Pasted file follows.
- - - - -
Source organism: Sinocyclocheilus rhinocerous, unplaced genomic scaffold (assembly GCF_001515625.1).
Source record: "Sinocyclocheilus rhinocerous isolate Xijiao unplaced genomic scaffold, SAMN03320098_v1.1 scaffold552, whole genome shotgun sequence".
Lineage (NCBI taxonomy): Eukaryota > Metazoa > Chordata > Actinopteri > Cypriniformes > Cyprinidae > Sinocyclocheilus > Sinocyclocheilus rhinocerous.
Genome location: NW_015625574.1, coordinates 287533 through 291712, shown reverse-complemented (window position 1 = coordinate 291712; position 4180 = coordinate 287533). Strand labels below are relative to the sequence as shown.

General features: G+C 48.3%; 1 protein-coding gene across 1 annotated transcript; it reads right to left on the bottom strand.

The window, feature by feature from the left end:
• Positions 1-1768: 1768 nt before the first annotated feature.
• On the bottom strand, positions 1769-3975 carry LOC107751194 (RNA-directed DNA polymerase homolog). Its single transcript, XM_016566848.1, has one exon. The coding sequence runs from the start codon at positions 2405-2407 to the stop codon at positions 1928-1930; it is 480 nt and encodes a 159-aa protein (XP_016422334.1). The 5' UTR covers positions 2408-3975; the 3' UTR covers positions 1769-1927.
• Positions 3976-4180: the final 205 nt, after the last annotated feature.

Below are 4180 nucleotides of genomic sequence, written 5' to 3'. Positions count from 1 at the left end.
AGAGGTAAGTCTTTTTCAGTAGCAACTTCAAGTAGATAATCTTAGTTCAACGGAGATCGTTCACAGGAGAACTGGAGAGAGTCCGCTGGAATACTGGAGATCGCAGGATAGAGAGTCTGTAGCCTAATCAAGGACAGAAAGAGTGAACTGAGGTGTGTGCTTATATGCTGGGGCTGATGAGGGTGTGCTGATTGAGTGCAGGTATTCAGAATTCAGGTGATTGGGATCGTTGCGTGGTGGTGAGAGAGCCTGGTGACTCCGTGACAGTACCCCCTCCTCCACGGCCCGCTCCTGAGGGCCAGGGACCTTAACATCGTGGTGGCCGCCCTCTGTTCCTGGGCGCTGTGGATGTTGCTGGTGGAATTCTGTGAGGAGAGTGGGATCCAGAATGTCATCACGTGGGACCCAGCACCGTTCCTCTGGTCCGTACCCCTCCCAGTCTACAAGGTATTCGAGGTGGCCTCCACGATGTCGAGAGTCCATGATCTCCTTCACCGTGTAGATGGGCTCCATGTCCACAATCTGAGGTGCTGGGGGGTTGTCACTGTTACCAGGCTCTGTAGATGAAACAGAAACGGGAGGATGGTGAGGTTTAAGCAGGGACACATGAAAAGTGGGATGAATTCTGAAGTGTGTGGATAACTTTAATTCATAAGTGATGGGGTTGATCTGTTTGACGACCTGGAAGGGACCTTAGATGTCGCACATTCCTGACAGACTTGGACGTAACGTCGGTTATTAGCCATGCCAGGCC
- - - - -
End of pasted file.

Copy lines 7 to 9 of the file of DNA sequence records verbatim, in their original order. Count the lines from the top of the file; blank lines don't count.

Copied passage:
• Positions 1-1768: 1768 nt before the first annotated feature.
• On the bottom strand, positions 1769-3975 carry LOC107751194 (RNA-directed DNA polymerase homolog). Its single transcript, XM_016566848.1, has one exon. The coding sequence runs from the start codon at positions 2405-2407 to the stop codon at positions 1928-1930; it is 480 nt and encodes a 159-aa protein (XP_016422334.1). The 5' UTR covers positions 2408-3975; the 3' UTR covers positions 1769-1927.
• Positions 3976-4180: the final 205 nt, after the last annotated feature.